On 22 September 2017 the public debate on the proposed amendments to the Serbian Companies Act (hereinafter: the “Act“) was initiated. The changes of the Act are expected to create conditions for further development of the concept of e-government, and are mainly focused on expediting the process of company registration and creating space for further europeanization of business environment in Serbia upon accession to the EU.
The announced changes will enable the industry to digitalize its business to a greater extent thus reducing the unnecessary bureaucratic procedures, and to achieve more efficient communication between the industry stake holders and the competent authorities. One of such changes pertains to the possibility for the founders of companies to be able to sign the Memorandum of Association of their companies by using an electronic signature. On the one hand, this will reduce the cost pertaining to the certification of signature with the public notary, and on the other – reduce the overall amount of time necessary for the registration of the company.
Other changes provided in the draft introduce the obligation for companies to register an email address, and pertain to further harmonization with regard to EU rules which refer to cross border mergers and acquisitions of companies, as well as the introduction of new EU law institutes into Serbian law – the European Company and the European Economic Interest Grouping.
All of these provisions, which will become applicable as of the accession of Serbia into EU, are meant to facilitate easier conducting of business between Serbian and European companies. The new rules on cross border M&A contain detailed instructions on conducting a merger or an acquisition between a Serbian and an European company – the mandatory content of an agreement on merger or acquisition, the procedure for adoption of the agreement, as well as employee participation in decision making regarding the M&A transaction.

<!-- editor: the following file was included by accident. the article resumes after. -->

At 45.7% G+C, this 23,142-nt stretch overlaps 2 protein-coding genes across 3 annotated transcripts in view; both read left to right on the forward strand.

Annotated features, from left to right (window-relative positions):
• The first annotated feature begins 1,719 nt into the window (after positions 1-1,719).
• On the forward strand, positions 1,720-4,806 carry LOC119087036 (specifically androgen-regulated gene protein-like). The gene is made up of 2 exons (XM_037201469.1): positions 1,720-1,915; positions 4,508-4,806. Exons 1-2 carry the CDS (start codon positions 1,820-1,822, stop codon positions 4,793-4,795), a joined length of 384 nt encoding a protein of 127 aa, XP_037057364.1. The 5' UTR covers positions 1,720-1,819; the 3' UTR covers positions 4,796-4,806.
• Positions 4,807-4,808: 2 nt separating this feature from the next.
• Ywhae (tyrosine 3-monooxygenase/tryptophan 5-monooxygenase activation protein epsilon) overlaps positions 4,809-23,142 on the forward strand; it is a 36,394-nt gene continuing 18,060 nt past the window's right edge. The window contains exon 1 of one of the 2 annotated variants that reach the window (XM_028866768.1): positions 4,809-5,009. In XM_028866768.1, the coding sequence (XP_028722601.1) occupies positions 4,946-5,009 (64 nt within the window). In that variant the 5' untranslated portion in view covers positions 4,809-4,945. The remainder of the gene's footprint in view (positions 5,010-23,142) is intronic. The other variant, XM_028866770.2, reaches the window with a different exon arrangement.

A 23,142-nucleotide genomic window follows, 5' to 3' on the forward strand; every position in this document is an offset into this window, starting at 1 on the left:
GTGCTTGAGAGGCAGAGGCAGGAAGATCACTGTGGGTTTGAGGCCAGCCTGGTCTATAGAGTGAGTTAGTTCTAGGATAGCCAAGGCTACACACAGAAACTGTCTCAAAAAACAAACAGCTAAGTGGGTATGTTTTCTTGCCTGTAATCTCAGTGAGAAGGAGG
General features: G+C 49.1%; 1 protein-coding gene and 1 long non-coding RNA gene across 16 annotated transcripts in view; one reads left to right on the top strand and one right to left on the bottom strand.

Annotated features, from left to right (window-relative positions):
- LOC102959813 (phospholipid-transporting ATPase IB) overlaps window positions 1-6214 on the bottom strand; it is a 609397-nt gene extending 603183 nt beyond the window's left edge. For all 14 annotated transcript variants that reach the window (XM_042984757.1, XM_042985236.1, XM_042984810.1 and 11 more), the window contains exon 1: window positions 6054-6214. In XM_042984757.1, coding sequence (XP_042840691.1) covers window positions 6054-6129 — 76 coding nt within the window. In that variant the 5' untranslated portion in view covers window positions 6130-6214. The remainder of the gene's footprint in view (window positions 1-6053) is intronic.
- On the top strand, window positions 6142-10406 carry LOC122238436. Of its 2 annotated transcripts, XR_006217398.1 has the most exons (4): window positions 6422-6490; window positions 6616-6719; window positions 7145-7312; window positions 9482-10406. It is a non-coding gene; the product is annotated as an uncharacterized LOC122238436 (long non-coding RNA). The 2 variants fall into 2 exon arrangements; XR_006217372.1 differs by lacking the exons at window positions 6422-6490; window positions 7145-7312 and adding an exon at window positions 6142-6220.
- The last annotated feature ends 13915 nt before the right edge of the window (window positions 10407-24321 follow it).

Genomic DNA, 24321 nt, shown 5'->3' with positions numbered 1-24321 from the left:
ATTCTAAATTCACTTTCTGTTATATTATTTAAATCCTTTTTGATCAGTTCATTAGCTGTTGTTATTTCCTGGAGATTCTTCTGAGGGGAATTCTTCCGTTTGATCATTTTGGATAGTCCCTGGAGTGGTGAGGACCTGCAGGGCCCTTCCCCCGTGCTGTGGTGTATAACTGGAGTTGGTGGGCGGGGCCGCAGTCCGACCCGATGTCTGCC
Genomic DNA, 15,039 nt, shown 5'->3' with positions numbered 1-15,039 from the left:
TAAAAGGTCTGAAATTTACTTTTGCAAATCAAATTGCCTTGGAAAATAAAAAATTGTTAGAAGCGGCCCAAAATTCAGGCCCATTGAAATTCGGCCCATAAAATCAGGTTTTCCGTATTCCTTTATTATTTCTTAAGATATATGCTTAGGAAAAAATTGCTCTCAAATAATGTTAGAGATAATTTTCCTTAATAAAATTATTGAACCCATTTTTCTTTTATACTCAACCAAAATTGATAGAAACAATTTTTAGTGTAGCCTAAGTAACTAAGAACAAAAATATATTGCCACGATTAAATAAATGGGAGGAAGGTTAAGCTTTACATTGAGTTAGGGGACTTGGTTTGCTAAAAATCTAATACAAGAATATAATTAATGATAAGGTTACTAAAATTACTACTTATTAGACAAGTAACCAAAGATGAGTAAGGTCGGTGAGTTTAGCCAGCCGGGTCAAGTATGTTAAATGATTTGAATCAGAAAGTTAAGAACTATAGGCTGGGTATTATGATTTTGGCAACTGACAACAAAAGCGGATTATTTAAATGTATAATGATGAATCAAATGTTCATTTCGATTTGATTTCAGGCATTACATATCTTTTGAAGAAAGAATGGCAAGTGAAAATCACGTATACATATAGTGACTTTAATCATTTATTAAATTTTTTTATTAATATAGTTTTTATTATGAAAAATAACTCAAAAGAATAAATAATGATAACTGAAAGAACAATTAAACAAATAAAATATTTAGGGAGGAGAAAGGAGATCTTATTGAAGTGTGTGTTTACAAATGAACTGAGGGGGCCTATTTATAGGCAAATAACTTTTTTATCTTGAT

The European Company (also known by its Latin name Societas Europaea or SE) is a type of public company regulated under EU law. The creation of the European Company Statute will mean in practice that companies established in more than one Member State will be able to merge and operate throughout the EU on the basis of a single set of rules and a unified management and reporting system. This avoids the need to set up a financially costly and administratively time-consuming complex network of subsidiaries governed by different national laws. In particular, there are advantages in terms of significant reductions in administrative and legal costs. In the proposed amendments to the Act, it is provided that the SE will be founded as a joint stock company, and one of the main benefits of forming this type of company is the easier procedure regarding the change of business seat of the company throughout the EU.
A European Economic Interest Grouping (EEIG) is a type of legal entity created under European Community (EC) Council Regulation 2137/85. It is designed to make it easier for companies in different countries to do business together, or to form consortia to take part in EU programmes. Under the proposed changes to the Act – EEIG is a legal entity formed between at least two companies, entrepreneurs, or other legal or natural persons carrying out agricultural activities, one of which is registered on the territory of Serbia and the other on the territory of another Member State. EEIG has its own legal form, and does not have a separate business activity, its main goal being to further the economic interests and activities of its members.
While it is premature to comment on its effects, the draft being still in the phase of public debate, it is safe to assume that the efforts regarding the introduction of concepts of e-government in the area of company registration will lead its greater efficacy. On the other hand, bearing in mind the delayed application of provisions pertaining to cross border M&A, SE and EEIG, their true effect on business environment in Serbia is yet to be seen.
By Milos Velimirovic, Partner, and Nevena Milosevic, Associate, Samardzic, Oreski & Grbovic